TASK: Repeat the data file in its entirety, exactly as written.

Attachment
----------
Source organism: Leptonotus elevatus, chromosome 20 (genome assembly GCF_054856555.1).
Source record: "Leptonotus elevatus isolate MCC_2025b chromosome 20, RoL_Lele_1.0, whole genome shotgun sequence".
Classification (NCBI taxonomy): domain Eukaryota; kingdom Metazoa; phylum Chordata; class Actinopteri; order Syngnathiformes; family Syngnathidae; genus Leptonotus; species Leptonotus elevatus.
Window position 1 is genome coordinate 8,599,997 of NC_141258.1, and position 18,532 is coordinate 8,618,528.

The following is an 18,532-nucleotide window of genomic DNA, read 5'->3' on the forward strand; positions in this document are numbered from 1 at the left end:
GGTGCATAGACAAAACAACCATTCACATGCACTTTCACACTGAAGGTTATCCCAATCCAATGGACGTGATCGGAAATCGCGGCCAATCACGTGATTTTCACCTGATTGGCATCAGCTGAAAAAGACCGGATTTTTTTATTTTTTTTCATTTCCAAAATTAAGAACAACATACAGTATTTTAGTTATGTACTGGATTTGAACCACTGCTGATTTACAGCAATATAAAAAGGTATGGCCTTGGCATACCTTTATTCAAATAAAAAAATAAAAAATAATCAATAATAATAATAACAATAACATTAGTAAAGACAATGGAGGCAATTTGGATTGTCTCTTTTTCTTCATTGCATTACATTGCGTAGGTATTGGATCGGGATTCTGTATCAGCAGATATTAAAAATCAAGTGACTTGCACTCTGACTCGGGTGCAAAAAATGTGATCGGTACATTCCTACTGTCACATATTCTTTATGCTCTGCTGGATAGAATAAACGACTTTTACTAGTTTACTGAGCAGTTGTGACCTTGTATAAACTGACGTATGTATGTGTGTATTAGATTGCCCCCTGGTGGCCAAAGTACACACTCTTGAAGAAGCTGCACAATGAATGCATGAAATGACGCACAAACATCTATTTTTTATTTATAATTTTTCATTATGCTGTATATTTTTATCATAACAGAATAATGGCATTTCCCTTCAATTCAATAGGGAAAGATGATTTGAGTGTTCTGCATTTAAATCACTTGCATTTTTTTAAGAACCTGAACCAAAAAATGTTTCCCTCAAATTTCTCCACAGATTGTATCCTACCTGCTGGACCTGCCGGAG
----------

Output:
Source organism: Leptonotus elevatus, chromosome 20 (genome assembly GCF_054856555.1).
Source record: "Leptonotus elevatus isolate MCC_2025b chromosome 20, RoL_Lele_1.0, whole genome shotgun sequence".
Classification (NCBI taxonomy): domain Eukaryota; kingdom Metazoa; phylum Chordata; class Actinopteri; order Syngnathiformes; family Syngnathidae; genus Leptonotus; species Leptonotus elevatus.
Window position 1 is genome coordinate 8,599,997 of NC_141258.1, and position 18,532 is coordinate 8,618,528.

The following is an 18,532-nucleotide window of genomic DNA, read 5'->3' on the forward strand; positions in this document are numbered from 1 at the left end:
GGTGCATAGACAAAACAACCATTCACATGCACTTTCACACTGAAGGTTATCCCAATCCAATGGACGTGATCGGAAATCGCGGCCAATCACGTGATTTTCACCTGATTGGCATCAGCTGAAAAAGACCGGATTTTTTTATTTTTTTTCATTTCCAAAATTAAGAACAACATACAGTATTTTAGTTATGTACTGGATTTGAACCACTGCTGATTTACAGCAATATAAAAAGGTATGGCCTTGGCATACCTTTATTCAAATAAAAAAATAAAAAATAATCAATAATAATAATAACAATAACATTAGTAAAGACAATGGAGGCAATTTGGATTGTCTCTTTTTCTTCATTGCATTACATTGCGTAGGTATTGGATCGGGATTCTGTATCAGCAGATATTAAAAATCAAGTGACTTGCACTCTGACTCGGGTGCAAAAAATGTGATCGGTACATTCCTACTGTCACATATTCTTTATGCTCTGCTGGATAGAATAAACGACTTTTACTAGTTTACTGAGCAGTTGTGACCTTGTATAAACTGACGTATGTATGTGTGTATTAGATTGCCCCCTGGTGGCCAAAGTACACACTCTTGAAGAAGCTGCACAATGAATGCATGAAATGACGCACAAACATCTATTTTTTATTTATAATTTTTCATTATGCTGTATATTTTTATCATAACAGAATAATGGCATTTCCCTTCAATTCAATAGGGAAAGATGATTTGAGTGTTCTGCATTTAAATCACTTGCATTTTTTTAAGAACCTGAACCAAAAAATGTTTCCCTCAAATTTCTCCACAGATTGTATCCTACCTGCTGGACCTGCCGGAG